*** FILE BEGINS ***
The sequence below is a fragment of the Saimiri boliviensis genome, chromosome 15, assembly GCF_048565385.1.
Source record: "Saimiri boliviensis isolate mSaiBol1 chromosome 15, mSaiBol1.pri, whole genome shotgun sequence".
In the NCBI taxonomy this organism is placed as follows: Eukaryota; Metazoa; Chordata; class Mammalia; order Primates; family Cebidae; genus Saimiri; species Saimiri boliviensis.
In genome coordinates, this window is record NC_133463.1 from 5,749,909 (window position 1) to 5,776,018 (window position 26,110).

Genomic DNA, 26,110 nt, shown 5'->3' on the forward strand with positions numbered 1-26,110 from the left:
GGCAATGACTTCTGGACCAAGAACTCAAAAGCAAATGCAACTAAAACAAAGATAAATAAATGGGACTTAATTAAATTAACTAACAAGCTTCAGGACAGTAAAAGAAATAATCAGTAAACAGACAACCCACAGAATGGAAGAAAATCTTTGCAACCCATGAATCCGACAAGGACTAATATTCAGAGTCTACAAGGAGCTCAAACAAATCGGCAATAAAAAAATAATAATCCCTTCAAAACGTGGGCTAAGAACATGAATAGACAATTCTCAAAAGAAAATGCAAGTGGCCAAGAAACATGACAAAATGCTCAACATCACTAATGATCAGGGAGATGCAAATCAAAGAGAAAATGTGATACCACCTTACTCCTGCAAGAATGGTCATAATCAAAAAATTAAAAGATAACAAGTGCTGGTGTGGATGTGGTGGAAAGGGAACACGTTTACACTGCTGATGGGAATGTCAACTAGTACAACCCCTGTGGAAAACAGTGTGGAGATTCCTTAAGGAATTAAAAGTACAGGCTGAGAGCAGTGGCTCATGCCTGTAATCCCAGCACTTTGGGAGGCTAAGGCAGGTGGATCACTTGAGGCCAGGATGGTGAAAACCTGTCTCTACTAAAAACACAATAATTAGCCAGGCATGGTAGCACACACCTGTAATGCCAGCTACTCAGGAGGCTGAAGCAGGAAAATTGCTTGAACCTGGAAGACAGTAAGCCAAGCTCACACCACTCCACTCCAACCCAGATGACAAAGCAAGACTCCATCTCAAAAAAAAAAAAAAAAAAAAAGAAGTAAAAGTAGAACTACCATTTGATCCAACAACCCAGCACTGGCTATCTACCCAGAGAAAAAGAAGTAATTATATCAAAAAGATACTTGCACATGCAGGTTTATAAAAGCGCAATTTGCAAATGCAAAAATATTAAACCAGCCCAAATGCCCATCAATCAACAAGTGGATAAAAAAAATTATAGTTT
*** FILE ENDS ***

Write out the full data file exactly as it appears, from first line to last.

The sequence below is a fragment of the Saimiri boliviensis genome, chromosome 15, assembly GCF_048565385.1.
Source record: "Saimiri boliviensis isolate mSaiBol1 chromosome 15, mSaiBol1.pri, whole genome shotgun sequence".
In the NCBI taxonomy this organism is placed as follows: Eukaryota; Metazoa; Chordata; class Mammalia; order Primates; family Cebidae; genus Saimiri; species Saimiri boliviensis.
In genome coordinates, this window is record NC_133463.1 from 5,749,909 (window position 1) to 5,776,018 (window position 26,110).

Genomic DNA, 26,110 nt, shown 5'->3' on the forward strand with positions numbered 1-26,110 from the left:
GGCAATGACTTCTGGACCAAGAACTCAAAAGCAAATGCAACTAAAACAAAGATAAATAAATGGGACTTAATTAAATTAACTAACAAGCTTCAGGACAGTAAAAGAAATAATCAGTAAACAGACAACCCACAGAATGGAAGAAAATCTTTGCAACCCATGAATCCGACAAGGACTAATATTCAGAGTCTACAAGGAGCTCAAACAAATCGGCAATAAAAAAATAATAATCCCTTCAAAACGTGGGCTAAGAACATGAATAGACAATTCTCAAAAGAAAATGCAAGTGGCCAAGAAACATGACAAAATGCTCAACATCACTAATGATCAGGGAGATGCAAATCAAAGAGAAAATGTGATACCACCTTACTCCTGCAAGAATGGTCATAATCAAAAAATTAAAAGATAACAAGTGCTGGTGTGGATGTGGTGGAAAGGGAACACGTTTACACTGCTGATGGGAATGTCAACTAGTACAACCCCTGTGGAAAACAGTGTGGAGATTCCTTAAGGAATTAAAAGTACAGGCTGAGAGCAGTGGCTCATGCCTGTAATCCCAGCACTTTGGGAGGCTAAGGCAGGTGGATCACTTGAGGCCAGGATGGTGAAAACCTGTCTCTACTAAAAACACAATAATTAGCCAGGCATGGTAGCACACACCTGTAATGCCAGCTACTCAGGAGGCTGAAGCAGGAAAATTGCTTGAACCTGGAAGACAGTAAGCCAAGCTCACACCACTCCACTCCAACCCAGATGACAAAGCAAGACTCCATCTCAAAAAAAAAAAAAAAAAAAAAGAAGTAAAAGTAGAACTACCATTTGATCCAACAACCCAGCACTGGCTATCTACCCAGAGAAAAAGAAGTAATTATATCAAAAAGATACTTGCACATGCAGGTTTATAAAAGCGCAATTTGCAAATGCAAAAATATTAAACCAGCCCAAATGCCCATCAATCAACAAGTGGATAAAAAAAATTATAGTTT